Florida Citrus Commission hires new Inspector General

BARTOW, Fla. – The Florida Department of Citrus welcomed a new Inspector General this summer.

Kevin Eaton fills the position vacated by the recently retired Debra Funkhouser, who had been with the Department for 19 years, the last two of which she served as Inspector General.

The Florida Citrus Commission voted to approve the hiring of Eaton during its June meeting, and he began on July 1. The Department’s Inspector General reports directly to the Commission with a dotted line of accountability to the executive director.

Eaton retired from the Federal Bureau of Investigation where he worked as Assistant Special Agent in Charge of the Tampa Field Office. Eaton served with the FBI for 26 years, the Internal Revenue Service (IRS) for three years and as an internal auditor for Ashland Oil, Inc. for one year. He graduated from Marshall University with a Bachelor of Business Administration in Accounting degree in 1985.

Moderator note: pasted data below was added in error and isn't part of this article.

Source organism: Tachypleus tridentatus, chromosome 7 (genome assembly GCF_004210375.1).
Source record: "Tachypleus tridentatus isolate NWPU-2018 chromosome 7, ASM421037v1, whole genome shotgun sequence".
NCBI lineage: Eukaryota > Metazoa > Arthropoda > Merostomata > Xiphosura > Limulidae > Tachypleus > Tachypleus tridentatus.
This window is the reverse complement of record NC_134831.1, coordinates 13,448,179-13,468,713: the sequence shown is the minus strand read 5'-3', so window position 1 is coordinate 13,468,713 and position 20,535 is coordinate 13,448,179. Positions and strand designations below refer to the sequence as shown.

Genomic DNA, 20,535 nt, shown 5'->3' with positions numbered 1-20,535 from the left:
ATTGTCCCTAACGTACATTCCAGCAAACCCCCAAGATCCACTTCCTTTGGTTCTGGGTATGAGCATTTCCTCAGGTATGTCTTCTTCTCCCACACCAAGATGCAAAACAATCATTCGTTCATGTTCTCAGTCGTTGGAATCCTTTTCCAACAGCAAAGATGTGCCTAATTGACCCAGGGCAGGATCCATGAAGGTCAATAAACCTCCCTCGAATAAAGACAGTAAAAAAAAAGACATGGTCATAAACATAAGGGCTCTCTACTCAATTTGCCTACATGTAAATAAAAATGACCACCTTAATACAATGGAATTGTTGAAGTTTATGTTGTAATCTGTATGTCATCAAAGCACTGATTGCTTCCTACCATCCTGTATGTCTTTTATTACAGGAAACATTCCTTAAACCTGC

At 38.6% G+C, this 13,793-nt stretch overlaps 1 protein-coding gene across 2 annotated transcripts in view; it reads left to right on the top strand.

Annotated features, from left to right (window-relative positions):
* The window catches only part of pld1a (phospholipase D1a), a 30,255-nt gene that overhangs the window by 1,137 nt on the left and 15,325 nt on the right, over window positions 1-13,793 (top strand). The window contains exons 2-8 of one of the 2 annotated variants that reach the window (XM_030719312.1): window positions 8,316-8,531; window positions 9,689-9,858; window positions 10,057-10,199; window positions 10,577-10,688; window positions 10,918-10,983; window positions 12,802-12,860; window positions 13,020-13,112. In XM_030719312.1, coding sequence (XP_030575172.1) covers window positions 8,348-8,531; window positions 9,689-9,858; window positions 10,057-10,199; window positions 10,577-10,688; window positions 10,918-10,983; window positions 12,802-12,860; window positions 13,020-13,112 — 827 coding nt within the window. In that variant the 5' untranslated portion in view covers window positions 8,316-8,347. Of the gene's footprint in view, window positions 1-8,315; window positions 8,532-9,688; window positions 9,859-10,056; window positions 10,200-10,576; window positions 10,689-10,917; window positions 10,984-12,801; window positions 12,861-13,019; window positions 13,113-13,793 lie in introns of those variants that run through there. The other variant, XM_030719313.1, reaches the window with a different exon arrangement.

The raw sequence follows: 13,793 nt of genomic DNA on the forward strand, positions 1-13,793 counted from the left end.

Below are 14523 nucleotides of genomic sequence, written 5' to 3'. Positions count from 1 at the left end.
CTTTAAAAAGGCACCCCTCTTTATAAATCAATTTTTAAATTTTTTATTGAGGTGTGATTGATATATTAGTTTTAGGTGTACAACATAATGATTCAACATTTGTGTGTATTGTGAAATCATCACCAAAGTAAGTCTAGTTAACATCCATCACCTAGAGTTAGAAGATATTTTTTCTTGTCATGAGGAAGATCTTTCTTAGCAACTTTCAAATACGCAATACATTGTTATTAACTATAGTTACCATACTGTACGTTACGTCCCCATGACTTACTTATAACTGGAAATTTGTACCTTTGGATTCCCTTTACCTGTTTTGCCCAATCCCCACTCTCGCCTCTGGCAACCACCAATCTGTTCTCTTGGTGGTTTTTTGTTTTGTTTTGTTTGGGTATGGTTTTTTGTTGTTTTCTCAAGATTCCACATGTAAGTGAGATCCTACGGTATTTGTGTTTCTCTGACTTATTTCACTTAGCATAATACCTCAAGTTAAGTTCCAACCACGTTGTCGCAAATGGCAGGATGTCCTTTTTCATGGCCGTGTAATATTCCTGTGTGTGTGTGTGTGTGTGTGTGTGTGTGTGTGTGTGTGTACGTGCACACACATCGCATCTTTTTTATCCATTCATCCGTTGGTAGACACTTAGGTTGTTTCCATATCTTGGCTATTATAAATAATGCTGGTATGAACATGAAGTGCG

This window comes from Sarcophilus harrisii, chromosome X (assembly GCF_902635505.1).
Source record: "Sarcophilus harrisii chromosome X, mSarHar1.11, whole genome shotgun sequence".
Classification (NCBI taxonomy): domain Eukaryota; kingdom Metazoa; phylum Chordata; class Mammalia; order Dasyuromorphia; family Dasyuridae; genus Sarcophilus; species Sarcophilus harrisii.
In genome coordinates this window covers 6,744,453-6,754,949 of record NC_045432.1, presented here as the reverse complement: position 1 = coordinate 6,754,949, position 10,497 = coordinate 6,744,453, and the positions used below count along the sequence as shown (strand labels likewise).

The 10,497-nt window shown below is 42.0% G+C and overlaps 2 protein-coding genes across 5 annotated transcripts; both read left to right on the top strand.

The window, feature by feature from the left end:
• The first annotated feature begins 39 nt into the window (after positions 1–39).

Eaton’s responsibilities at the FDOC include directing and coordinating internal and external audits, investigations and management reviews; promoting efficiency; preventing and detecting fraud, waste and abuse; and more.

“I am very excited and happy to begin a new career as the Inspector General for the Florida Department of Citrus,” Eaton said. “It is an honor to be a part of a the state of Florida’s inspector general community and I hope to continue in the success of my predecessor.”

According to Shannon Shepp, interim executive director of the FDOC, “Mr. Eaton brings a wealth of experience and extraordinary talents to our team. We are thrilled to have him on board.”

About the Florida Citrus Commission

The Florida Citrus Commission is the governing board of the Florida Department of Citrus, an executive agency of the Florida government charged with the marketing, research and regulation of the Florida citrus industry. The commission is a nine-member board appointed by the governor to represent citrus growers, processors and packers. FDOC activities are funded by a tax paid by growers on each box of citrus that moves through commercial channels. The industry employs nearly 62,000 people and provides an annual economic impact of nearly $10.7 billion to the state. For more information about the Florida Department of Citrus, please visit FloridaCitrus.org.